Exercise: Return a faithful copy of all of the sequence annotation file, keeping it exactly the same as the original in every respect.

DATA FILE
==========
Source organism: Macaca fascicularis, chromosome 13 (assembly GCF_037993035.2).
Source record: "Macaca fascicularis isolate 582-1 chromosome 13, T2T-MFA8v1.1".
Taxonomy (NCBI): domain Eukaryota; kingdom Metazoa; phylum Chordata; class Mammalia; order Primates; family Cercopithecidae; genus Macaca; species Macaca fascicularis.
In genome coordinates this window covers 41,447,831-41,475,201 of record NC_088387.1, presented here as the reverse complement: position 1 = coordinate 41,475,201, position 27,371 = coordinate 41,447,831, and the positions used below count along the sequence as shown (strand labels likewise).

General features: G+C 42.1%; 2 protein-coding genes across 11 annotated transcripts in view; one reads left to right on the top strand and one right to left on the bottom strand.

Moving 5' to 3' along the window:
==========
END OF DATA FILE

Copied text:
Source organism: Macaca fascicularis, chromosome 13 (assembly GCF_037993035.2).
Source record: "Macaca fascicularis isolate 582-1 chromosome 13, T2T-MFA8v1.1".
Taxonomy (NCBI): domain Eukaryota; kingdom Metazoa; phylum Chordata; class Mammalia; order Primates; family Cercopithecidae; genus Macaca; species Macaca fascicularis.
In genome coordinates this window covers 41,447,831-41,475,201 of record NC_088387.1, presented here as the reverse complement: position 1 = coordinate 41,475,201, position 27,371 = coordinate 41,447,831, and the positions used below count along the sequence as shown (strand labels likewise).

General features: G+C 42.1%; 2 protein-coding genes across 11 annotated transcripts in view; one reads left to right on the top strand and one right to left on the bottom strand.

Moving 5' to 3' along the window: